Take the Plunge: LADEE Impact Challenge
3 Apr 2014
NASA's Lunar Atmosphere and Dust Environment Explorer (LADEE) spacecraft is gradually lowering its orbital altitude over the moon. LADEE will continue to make important science observations before its planned impact into the lunar surface later this month.
When will it impact the lunar surface? NASA wants to hear your best guess!
LADEE mission managers expect the spacecraft will impact the moon's surface on or before April 21. On April 11, ground controllers at NASA's Ames Research Center in Moffett Field, Calif., will command LADEE to perform its final orbital maintenance maneuver prior to a total lunar eclipse on April 15, when Earth's shadow passes over the moon. This eclipse, which will last approximately four hours, exposes the spacecraft to conditions just on the edge of what it was designed to survive.
This final maneuver will ensure that LADEE's trajectory will impact the far side of the moon, which is not in view of Earth and away from any previous lunar mission landings. There are no plans to target a particular impact location on the lunar surface, and the exact date and time depends on several factors.
"The moon's gravity field is so lumpy, and the terrain is so highly variable with crater ridges and valleys that frequent maneuvers are required or the LADEE spacecraft will impact the moon's surface," said Butler Hine, LADEE project manager at Ames. "Even if we perform all maneuvers perfectly, there's still a chance LADEE could impact the moon sometime before April 21, which is when we expect LADEE's orbit to naturally decay after using all the fuel onboard."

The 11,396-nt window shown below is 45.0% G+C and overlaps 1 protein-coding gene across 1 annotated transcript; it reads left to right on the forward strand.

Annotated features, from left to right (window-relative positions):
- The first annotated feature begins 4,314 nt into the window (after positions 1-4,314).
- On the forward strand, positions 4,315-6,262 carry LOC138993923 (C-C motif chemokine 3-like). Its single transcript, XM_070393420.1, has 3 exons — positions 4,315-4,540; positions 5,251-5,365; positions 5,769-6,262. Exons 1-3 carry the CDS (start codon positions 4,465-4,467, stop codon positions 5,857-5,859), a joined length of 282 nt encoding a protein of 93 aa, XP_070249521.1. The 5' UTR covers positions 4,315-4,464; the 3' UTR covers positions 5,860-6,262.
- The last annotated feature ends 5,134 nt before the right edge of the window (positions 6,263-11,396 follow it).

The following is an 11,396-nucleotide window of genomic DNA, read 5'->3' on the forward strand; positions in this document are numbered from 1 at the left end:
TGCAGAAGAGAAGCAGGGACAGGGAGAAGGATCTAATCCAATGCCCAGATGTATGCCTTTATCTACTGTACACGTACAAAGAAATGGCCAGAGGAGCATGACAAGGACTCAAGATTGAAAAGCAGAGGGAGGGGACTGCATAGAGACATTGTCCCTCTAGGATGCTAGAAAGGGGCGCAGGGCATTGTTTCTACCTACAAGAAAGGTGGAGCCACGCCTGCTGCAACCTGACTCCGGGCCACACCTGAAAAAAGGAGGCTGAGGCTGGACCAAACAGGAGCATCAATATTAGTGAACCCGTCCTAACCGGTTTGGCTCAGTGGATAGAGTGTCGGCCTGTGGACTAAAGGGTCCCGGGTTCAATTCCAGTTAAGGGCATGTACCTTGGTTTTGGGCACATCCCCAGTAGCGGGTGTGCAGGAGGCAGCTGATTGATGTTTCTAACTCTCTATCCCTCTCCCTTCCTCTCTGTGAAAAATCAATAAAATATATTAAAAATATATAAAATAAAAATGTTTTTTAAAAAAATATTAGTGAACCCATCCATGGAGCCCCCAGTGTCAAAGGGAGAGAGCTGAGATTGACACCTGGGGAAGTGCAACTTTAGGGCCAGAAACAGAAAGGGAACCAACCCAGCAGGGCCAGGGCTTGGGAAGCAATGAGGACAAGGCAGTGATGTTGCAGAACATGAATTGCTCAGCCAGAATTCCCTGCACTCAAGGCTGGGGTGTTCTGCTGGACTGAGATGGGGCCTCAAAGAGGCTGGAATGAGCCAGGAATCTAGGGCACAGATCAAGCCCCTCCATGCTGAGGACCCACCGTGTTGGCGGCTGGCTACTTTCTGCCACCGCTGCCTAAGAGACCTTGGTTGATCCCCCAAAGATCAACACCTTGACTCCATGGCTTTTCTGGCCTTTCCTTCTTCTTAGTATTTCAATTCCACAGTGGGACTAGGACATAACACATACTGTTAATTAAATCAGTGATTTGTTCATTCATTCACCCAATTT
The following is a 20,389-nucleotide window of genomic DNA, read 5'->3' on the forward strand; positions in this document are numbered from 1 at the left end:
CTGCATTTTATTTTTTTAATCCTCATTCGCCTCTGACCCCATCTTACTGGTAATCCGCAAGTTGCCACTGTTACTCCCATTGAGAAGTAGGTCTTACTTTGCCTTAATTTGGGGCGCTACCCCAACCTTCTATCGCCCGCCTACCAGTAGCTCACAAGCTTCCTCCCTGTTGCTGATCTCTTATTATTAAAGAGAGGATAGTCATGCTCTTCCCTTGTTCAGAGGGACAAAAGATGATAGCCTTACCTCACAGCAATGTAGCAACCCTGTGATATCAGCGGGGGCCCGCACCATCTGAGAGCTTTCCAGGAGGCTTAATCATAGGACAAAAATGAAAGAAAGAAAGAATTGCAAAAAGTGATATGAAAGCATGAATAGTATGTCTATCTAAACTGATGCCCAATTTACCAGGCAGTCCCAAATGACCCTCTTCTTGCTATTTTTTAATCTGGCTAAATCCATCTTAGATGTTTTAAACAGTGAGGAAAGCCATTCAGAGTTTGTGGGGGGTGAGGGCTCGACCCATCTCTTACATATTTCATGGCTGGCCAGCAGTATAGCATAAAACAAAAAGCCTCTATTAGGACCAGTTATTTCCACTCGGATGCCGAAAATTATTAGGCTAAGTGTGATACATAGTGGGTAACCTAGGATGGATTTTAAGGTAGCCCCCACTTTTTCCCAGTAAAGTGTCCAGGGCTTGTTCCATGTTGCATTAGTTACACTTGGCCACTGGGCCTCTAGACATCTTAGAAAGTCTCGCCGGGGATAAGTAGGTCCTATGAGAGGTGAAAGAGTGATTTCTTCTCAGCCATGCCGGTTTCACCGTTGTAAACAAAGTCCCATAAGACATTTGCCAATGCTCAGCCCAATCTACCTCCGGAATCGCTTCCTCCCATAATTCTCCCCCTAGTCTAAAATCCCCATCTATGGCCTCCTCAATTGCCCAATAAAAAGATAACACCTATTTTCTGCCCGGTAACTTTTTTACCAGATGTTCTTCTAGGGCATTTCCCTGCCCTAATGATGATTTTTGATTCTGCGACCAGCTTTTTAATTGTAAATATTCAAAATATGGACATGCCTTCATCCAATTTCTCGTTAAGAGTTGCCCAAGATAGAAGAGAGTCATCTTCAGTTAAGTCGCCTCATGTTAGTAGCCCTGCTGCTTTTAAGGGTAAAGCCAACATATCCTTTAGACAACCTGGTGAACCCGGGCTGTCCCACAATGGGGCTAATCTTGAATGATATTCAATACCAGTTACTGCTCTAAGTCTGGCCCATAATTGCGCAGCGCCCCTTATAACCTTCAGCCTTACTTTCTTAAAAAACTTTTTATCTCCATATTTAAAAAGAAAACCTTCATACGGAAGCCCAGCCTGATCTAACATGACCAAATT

Anyone is eligible to enter the "Take the Plunge: LADEE Impact Challenge." Winners will be announced after impact and will be e-mailed a commemorative, personalized certificate from the LADEE program. The submissions deadline is 3 p.m. PDT Friday, April 11.
For more information about the challenge and to enter, visit: http://socialforms.nasa.gov/ladee
"We want to thank all those that watched LADEE launch and have followed the mission these past months," said Jim Green, NASA's Director for Planetary Science at NASA Headquarters in Washington. "Our Moon holds a special place in so many cultures, and because of LADEE, we'll know more than ever before about our nearest neighbor."
LADEE's mission marked several firsts. It was the first demonstration of Optical Laser Communications from space (sent data six times faster than radio), and the first deep space spacecraft designed and built "in house" at NASA's Ames Research Center. It was also the first payload to launch on a U.S. Air Force Minotaur V rocket integrated by Orbital Sciences Corp., Va., and was the first deep space mission to launch from NASA's Goddard Space Flight Center's Wallops Flight Facility on Wallops Island, Va., when millions watched the night launch on Sept. 6, 2013.
The vending-machine size spacecraft has been orbiting the moon since Oct. 6. On Nov. 10, LADEE began gathering science data, and on Nov. 20, the spacecraft entered its science orbit around the moon's equator. LADEE has been in extended mission operations following a highly successful 100-day prime science phase.
LADEE's three science payload instruments have been working to unravel the mysteries of the lunar atmosphere and dust environment acquiring to date more than 700,000 measurements. In its previous orbit, LADEE's closest approach to the moon's surface was between 20 and 50 km, and its farthest point was between 75 and 150 km - a unique position that allows the spacecraft to frequently pass from lunar day to lunar night, approximately every two hours. This vantage provides data about the full scope of changes and processes occurring within the moon's tenuous atmosphere.
Scientists hope to address a long-standing question: Was lunar dust, electrically charged by sunlight, responsible for the pre-sunrise glow detected during several Apollo missions above the lunar horizon? LADEE also is gathering detailed information about the structure and composition of the thin lunar atmosphere.
A thorough understanding of these characteristics of our nearest celestial neighbor will help researchers understand other bodies in the solar system, such as large asteroids, Mercury, and the moons of outer planets.